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Wireless power creates opportunity for manufacturers and IoT

Though wireless charging might have once been limited to tech tradeshows or the latest Apple device, it’s now making inroads into mainstream life. There is an unexpected group set to gain from the spread of wireless charging — seniors. Wireless charging can greatly benefit seniors and the manufacturers that serve them.

The need for wireless charging

Today, the number of people aged 65 or older is 617 million worldwide, and according to the U.S. Department of Health and Human Services, that number will top 1.6 billion by 2050, and does not even include those who have a disability or a physical limitation. In addition, an increasing number of seniors prefer to age at home, as opposed to moving to care facilities.

For older adults, performing daily tasks such as changing out a battery pack or reaching for a plug behind the sofa might become more difficult with age. Consider the following:

  • The balance and mobility many of us take for granted are difficult for some people. Wireless power technology can eliminate the need to replace batteries.
  • Limited dexterity or weak hands can make otherwise uncomplicated plug-devices hard to manage. Wireless power removes the need to fumble with USB adapters or cords, benefitting anyone who has limitations using their fingers, hands, wrists or arms.
  • As we age, being a little more forgetful is natural, and it can lead to undercharged phones or dead medical devices. Having wireless power on-hand ensures critical electronics are always topped off.

Wireless charging goes beyond convenience

Wireless charging is starting to appear in the real world. Qi charging pads that charge devices placed on them are becoming increasingly available in hotels, airports and restaurants.

Long-range charging that does not require contact between the charger and the charged device is also becoming available. Long-range charging sends energy over the air using technologies such as infrared light that enable energy receivers that are typically embedded in the device to be powered. This concept is similar to solar panels converting sunlight into electricity and can deliver energy over a distance  efficiently, safely and reliably to small devices.

Though long-range wireless power can’t power your TV, it can certainly deliver enough energy to eliminate the need to manually replace batteries or to require power cords.

Wireless charging also presents substantial opportunities for manufacturers, as well as significant health and safety benefits for consumers. Deploying a long-range wireless charger makes keeping vital electronics charged effortless.

Here are some examples:

  • Manufacturers sell millions of emergency call buttons or fall detection devices. Wireless power can eliminate the need for post-purchase service and also offers the opportunity to create sleeker, water-tight devices without the bulk of batteries. With plentiful energy available through wireless charging, manufacturers can add features such as two-way audio or geolocation.
  • For an elderly resident who lives at home, long-range wireless power can enable important home security devices. For instance, a smart lock might come in handy in a medical emergency. But without wireless power, the batteries in the lock need to be replaced every few months. With wireless power, batteries never need to be replaced, the lock is always functional and smart lock manufacturers may be able to expand their market reach.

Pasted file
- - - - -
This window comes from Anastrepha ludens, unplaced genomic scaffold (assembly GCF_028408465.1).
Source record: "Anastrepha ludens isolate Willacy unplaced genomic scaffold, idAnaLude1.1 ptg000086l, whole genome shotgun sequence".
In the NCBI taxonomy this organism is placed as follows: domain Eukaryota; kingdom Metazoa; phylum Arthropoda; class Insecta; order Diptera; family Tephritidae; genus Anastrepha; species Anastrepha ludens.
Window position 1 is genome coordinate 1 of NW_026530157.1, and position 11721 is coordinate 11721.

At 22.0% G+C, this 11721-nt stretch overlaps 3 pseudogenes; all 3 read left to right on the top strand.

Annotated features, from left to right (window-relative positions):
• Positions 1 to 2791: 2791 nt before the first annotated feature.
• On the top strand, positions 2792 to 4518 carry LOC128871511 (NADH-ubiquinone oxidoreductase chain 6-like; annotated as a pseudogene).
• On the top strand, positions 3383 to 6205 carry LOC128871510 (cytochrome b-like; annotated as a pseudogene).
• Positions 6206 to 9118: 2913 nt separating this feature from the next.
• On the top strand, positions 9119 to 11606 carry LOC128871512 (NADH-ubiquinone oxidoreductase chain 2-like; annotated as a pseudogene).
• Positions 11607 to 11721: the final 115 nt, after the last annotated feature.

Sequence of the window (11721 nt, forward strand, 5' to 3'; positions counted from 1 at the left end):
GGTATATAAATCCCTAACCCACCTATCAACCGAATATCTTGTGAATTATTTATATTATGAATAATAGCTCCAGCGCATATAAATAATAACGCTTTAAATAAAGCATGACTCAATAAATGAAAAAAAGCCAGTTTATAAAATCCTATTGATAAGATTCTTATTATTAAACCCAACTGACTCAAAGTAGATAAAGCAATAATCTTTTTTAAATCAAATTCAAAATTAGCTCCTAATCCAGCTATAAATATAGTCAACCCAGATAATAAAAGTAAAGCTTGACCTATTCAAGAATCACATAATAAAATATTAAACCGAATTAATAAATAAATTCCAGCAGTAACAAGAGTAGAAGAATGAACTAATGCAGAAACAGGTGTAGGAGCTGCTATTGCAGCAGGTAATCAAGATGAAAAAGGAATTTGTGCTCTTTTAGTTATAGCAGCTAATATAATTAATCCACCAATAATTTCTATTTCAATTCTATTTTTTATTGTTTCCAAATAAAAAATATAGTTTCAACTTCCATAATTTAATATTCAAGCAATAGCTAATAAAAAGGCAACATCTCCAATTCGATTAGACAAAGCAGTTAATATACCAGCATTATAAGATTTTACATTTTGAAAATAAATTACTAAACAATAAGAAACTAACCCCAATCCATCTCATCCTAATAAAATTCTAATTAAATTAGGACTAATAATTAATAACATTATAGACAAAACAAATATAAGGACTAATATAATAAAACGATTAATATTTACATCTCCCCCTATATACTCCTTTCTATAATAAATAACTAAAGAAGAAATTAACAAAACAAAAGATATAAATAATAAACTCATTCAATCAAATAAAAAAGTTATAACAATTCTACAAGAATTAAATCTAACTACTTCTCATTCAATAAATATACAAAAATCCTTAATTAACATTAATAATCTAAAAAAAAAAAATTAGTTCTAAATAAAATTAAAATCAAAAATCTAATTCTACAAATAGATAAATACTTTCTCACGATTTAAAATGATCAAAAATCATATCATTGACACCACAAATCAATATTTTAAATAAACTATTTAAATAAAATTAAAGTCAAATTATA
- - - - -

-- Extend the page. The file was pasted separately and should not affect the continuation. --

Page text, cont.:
• Smartwatches can monitor user health and provide fall detection capabilities or even offer GPS functionality, creating peace of mind for families caring for aging parents. But a watch that is not charged might trigger a false alarm. Keeping devices always charged makes them always valuable. 

Safety in a pandemic

The advent of COVID-19 has only increased the urgency for wireless charging and introduced a new-found sense of risk to many daily activities.

For example, in a time of social distancing policies, it’s even more important for assisted living centers to keep tabs on their residents. A system that uses a pendant and connects to base stations can help locate a resident and provide a history of social interaction in case of a suspected infection. Wireless power helps with the flexible placement of these base stations, freeing facility managers from having to install them exactly where the outlets are. It keeps the pendants charged.

The pandemic has also created a need to sanitize door handles, elevator buttons and other high-touch surfaces. In this case, more than standard janitorial services are required, and there is an opportunity for touchless sanitation that uses wireless energy as the source that powers sanitation devices.

The future of wireless charging

For smart device makers, the opportunity has perhaps never been greater. The pandemic is forcing the adoption of touch-less, remote-access and all-digital solutions. This is a tremendous chance to step up, to be creative and to help people by providing more safety-boosting products. Long-range wireless charging has the power to enhance the usability of IoT tools and make things safer and provide people more autonomy.

All IoT Agenda network contributors are responsible for the content and accuracy of their posts. Opinions are of the writers and do not necessarily convey the thoughts of IoT Agenda.

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